When notifying individuals, the FTC recommends that you:
- consult with your law enforcement contact about the timing of the notification so it does not impede the investigation.
- designate a contact person within your organization for releasing information. Give the contact person the latest information about the breach, your response, and how individuals should respond. Consider using letters (see sample below), Web sites, and toll-free numbers as methods of communication with those whose information may have been compromised.
It is important that your notice:
- describes clearly what you know about the compromise. Include how it happened; what information was taken, and, if you know, how the thieves have used the information; and what actions you have taken already to remedy the situation. Explain how to reach the contact person in your organization. Consult with your law enforcement contact on exactly what information to include so your notice does not hamper the investigation.
- explains what responses may be appropriate for the type of information taken. For example, people whose Social Security numbers have been stolen should contact the credit bureaus to ask that fraud alerts be placed on their credit reports. See www.ftc.gov/idtheft for more complete information on appropriate follow-up after a compromise.
- includes current information about identity theft. The FTC's Web site at www.ftc.gov/idtheft has information to help individuals guard against and deal with identity theft.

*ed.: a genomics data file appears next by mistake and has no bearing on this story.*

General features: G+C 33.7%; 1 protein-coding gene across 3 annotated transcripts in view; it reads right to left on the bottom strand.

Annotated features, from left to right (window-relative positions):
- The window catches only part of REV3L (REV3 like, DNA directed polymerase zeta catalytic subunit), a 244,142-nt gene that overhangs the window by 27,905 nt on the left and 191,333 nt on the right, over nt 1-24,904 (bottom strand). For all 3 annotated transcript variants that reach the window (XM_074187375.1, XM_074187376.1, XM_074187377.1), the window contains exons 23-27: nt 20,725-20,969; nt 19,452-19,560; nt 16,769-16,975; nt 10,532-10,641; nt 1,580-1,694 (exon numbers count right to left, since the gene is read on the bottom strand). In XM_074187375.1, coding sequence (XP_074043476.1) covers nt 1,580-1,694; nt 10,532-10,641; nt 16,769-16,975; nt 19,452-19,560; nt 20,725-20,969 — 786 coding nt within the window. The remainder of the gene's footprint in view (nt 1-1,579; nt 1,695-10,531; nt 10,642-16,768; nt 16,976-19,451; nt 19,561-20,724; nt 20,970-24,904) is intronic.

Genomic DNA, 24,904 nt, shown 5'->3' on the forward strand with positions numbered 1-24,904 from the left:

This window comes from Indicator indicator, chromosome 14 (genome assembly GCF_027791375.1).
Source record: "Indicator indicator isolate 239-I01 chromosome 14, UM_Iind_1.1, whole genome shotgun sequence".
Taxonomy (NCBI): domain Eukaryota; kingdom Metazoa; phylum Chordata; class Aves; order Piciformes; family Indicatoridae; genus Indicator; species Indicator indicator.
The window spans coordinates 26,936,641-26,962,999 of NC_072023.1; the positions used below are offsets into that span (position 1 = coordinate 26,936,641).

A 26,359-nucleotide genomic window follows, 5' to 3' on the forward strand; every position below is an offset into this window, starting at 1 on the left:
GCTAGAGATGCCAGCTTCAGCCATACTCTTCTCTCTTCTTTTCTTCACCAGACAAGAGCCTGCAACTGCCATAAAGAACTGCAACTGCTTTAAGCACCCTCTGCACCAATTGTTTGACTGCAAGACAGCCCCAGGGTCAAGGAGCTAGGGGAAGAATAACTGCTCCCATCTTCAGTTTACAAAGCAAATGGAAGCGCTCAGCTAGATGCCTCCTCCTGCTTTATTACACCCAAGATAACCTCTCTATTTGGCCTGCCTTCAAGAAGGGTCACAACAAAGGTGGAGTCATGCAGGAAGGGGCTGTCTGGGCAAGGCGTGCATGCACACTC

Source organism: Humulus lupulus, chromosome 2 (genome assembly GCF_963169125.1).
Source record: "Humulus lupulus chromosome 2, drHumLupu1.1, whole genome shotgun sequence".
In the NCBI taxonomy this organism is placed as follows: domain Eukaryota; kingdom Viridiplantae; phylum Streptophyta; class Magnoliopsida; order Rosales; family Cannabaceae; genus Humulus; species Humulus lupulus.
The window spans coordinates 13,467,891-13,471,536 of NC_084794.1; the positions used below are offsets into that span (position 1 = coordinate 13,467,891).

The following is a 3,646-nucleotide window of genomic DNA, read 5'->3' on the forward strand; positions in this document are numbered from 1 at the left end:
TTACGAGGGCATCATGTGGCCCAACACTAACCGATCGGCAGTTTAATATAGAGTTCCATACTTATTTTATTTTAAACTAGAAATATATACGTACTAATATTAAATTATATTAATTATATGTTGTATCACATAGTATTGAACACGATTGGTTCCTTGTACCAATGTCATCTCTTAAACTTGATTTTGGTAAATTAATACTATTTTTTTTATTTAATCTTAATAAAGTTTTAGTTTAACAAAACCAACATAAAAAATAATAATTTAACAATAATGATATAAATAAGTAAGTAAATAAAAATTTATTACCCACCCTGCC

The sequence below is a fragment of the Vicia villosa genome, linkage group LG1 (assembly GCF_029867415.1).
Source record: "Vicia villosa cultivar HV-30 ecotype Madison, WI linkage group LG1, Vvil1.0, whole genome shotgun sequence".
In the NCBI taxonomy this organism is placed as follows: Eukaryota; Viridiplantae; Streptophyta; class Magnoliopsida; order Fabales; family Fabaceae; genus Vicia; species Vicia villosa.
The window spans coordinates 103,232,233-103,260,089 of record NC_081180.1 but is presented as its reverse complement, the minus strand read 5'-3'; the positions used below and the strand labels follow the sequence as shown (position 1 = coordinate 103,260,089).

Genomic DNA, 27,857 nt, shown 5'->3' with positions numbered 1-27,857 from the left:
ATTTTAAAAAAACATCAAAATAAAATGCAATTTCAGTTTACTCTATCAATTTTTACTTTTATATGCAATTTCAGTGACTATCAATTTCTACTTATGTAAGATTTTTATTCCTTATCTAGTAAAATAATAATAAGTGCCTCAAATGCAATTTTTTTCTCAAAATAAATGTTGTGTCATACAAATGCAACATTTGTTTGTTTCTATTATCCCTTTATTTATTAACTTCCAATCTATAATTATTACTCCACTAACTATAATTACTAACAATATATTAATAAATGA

- provides contact information for the law enforcement officer working on the case (as well as your case report number, if applicable) for victims to use. Be sure to alert the law enforcement officer working your case that you are sharing this contact information. Identity theft victims often can provide important information to law enforcement. Victims should request a copy of the police report and make copies for creditors who have accepted unauthorized charges. The police report is important evidence that can help absolve a victim of fraudulent debts.
- encourages those who discover that their information has been misused to file a complaint with the FTC at www.ftc.gov/idtheft or at 1-877-ID-THEFT (877-438-4338). Information entered into the Identity Theft Data Clearinghouse, the FTC's database, is made available to law enforcement.
The following letter is a model for notifying people whose names and Social Security numbers have been stolen. In cases of stolen Social Security numbers, it is important that people place a fraud alert on their credit reports. A fraud alert may hinder identity thieves from getting credit with stolen information because it is a signal to creditors to contact the consumer before opening new accounts or changing existing accounts. Potential victims of a theft also should review their credit reports periodically to keep track of whether their information is being misused. For some victims, weeks or months may pass between the time the information is stolen and the time it is misused.
MODEL LETTER FOR THE
We are contacting you about a potential problem involving identity theft.